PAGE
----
Wish Comes True at Aztec Ruins National Monument After Nearly Ninety Years

(Top) The park staff gathers to celebrate the new sign. (Bottom) A closer look at details during the sign's construction. An NPS arrowhead was added later in the process. Photos courtesy of Aztec Ruins National Monument.

The answers to "What do you want for Christmas?" can include some pretty unusual items, but for the staff at Aztec Ruins National Monument their wish was pretty simple: they just wanted an official entrance sign. It's taken nearly 90 years, but their wish has finally come true, and the new sign is unique indeed.

The park was established on January 24, 1923, when President Warren G. Harding issued an executive order creating Aztec Ruins National Monument in Aztec, New Mexico. Over the years the site gradually acquired a visitor center, a short trail and other typical park amenities, but one item was missing—a permanent, official entrance sign.

Filling that need became a team effort for the park staff and the local community. Superintendent Larry Turk began the project, the City of Aztec supported the effort, and all park divisions worked together to make the vision a reality. The goal was "a sign that will welcome visitors and communicate the national significance of the site they are visiting."

On the afternoon of December 13, the park staff gathered for a photo to celebrate the completion of the project, and the result isn't an off-the-shelf, ho-hum sign, but a unique addition that reflects the character of the area.

A park spokesperson offered some details about the sign's unusual construction.

"The sign is built like an ancient wall and incorporates important elements of ancestral Puebloan construction. Stone is shaped and stacked with mud mortar. The wall is the thick core and veneer distinctive of Chaco and Aztec great houses. Large pine beams (vigas) are built into the wall, representing the impressive roofs still surviving in West Ruin."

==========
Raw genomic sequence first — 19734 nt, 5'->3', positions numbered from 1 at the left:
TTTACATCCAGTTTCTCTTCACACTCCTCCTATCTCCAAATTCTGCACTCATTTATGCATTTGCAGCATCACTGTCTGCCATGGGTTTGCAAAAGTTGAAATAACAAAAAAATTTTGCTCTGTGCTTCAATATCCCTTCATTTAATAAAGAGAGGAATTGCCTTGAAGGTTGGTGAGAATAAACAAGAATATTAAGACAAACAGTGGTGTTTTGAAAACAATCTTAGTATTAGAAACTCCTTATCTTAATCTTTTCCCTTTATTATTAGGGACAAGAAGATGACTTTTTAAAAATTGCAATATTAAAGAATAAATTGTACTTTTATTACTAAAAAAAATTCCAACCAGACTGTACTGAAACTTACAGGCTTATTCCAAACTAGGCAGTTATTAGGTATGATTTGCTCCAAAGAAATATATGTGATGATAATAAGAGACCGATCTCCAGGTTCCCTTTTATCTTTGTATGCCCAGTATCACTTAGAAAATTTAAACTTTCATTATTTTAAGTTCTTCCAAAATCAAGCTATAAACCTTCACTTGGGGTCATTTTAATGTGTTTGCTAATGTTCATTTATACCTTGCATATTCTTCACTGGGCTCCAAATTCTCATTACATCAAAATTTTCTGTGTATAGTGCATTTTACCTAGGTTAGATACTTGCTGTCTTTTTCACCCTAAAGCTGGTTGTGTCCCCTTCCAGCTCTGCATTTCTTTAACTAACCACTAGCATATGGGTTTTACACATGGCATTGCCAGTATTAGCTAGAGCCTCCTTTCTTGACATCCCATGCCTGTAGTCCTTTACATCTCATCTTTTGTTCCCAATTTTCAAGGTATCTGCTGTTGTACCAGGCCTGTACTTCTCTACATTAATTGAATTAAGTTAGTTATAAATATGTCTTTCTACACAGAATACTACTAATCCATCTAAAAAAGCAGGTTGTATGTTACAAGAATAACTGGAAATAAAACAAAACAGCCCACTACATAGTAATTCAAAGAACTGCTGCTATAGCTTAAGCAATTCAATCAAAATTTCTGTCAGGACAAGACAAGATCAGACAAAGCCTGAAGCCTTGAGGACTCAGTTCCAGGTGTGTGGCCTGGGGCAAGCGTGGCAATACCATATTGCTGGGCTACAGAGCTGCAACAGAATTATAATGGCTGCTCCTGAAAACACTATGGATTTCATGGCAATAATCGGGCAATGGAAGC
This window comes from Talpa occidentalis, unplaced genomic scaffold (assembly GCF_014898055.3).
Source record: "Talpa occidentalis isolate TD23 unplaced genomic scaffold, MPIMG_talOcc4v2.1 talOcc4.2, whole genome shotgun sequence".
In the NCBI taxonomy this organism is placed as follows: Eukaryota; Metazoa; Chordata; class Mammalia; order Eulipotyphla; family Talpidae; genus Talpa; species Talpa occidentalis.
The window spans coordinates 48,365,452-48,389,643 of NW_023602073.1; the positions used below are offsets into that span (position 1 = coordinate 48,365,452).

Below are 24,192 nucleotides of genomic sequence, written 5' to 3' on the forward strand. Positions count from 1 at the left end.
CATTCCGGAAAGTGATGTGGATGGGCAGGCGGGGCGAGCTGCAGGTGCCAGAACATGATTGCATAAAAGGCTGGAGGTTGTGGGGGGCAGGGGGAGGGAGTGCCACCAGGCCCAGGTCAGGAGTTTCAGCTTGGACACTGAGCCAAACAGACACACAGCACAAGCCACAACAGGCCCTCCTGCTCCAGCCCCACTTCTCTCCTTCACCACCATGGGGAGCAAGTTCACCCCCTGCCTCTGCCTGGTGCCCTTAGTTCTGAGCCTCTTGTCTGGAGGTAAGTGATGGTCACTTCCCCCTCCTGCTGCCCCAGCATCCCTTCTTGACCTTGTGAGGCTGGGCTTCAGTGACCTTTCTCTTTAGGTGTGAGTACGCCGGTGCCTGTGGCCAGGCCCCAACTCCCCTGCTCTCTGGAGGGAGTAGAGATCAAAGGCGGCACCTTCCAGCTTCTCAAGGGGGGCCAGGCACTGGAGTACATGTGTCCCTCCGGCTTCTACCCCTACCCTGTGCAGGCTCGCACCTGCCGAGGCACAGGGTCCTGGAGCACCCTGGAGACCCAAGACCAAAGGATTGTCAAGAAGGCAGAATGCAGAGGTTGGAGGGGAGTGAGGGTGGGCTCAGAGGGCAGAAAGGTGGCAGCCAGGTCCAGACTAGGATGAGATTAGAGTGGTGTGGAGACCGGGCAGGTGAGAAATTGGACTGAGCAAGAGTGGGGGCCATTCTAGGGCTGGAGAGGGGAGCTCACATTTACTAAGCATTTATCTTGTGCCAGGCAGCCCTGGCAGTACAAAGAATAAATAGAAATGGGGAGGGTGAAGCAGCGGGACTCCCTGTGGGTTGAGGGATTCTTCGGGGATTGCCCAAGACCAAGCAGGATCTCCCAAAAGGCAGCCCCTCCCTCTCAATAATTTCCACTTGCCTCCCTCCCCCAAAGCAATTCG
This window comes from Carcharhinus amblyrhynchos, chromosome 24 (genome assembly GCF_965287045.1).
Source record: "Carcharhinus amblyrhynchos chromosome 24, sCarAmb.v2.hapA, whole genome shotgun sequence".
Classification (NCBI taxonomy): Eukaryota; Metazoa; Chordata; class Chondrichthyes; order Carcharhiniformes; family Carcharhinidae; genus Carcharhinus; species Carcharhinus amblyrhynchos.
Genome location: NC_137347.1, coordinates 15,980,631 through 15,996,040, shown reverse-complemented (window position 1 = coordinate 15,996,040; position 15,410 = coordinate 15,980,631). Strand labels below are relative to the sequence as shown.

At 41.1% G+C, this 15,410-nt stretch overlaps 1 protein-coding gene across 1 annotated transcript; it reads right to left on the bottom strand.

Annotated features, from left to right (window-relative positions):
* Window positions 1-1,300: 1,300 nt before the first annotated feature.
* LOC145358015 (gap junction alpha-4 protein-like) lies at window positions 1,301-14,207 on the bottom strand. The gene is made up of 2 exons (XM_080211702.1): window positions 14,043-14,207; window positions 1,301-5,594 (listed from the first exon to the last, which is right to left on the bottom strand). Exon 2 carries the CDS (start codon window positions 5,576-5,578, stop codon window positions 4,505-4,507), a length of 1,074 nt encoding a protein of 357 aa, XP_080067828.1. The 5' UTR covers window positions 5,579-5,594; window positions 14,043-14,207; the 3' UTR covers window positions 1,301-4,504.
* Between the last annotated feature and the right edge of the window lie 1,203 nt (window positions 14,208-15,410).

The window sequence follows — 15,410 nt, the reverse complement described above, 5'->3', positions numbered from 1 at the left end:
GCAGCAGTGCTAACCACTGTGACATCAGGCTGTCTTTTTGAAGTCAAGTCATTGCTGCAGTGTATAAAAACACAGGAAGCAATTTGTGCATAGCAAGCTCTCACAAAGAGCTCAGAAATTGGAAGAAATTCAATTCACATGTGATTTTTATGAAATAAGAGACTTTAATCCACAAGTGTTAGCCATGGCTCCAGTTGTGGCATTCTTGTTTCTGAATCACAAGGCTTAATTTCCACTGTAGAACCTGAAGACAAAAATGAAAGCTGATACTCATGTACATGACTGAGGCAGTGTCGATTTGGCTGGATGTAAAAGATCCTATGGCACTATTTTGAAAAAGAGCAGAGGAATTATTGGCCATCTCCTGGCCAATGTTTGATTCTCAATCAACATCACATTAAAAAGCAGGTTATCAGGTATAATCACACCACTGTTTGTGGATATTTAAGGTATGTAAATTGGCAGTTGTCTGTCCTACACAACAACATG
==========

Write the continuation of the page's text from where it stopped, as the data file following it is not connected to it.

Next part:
"For monument employees, the sign provided a lesson in the effort required by ancestral Puebloan builders. Skilled park archaeologists and preservation crew members built the sign in the same way they would repair an ancient wall. From start to finish, the project still took these expert masons four weeks to complete."

"After building up one stone at a time, they pointed mortar into the crevices at the surface for a smooth finish. The tedious work made spectators wonder: How did the ancestral Puebloans build the 450 rooms of West Ruin in only 30 years?"

"The sign project was completed in numerous steps, from the masonry wall, to the wooden vigas, to the metal nameplate, to the surrounding flagstone walkway. The public followed its progress through regular updates on the park’s Facebook page."

A nice gift for the staff, the community and visitors to Aztez Ruins, and a reminder that sometimes making your wish comes true requires a little work…and a lot of patience.

Comments

Looks good. :-)

Beautiful sign - can't wait to add it to my "Here's Your Sign" traveler album! Congratulations.

Looks nice.

However, I'm not sure about the placement of the beams. As someone who's leaned into a shelf placed over a washing machine, I'm wondering what happens when the first tall visitor accidentally bumps a head on one of the beams while posing for a picture. The one on the right looks especially low.

It might not look authentic, but they might to cut off the beams or pad them. I remember a low overhand at a baseball stadium that was padded with foam because several people had walked right into it.

I'm somewhat amazed (particularly in like of the purposes of the new signage program) that it details "Department of the Interior" without making specific mention of the National Park Service. I've always thought of the former as optional and the latter as mandatory. There's not even an arrowhead to make up for the lack of NPS text.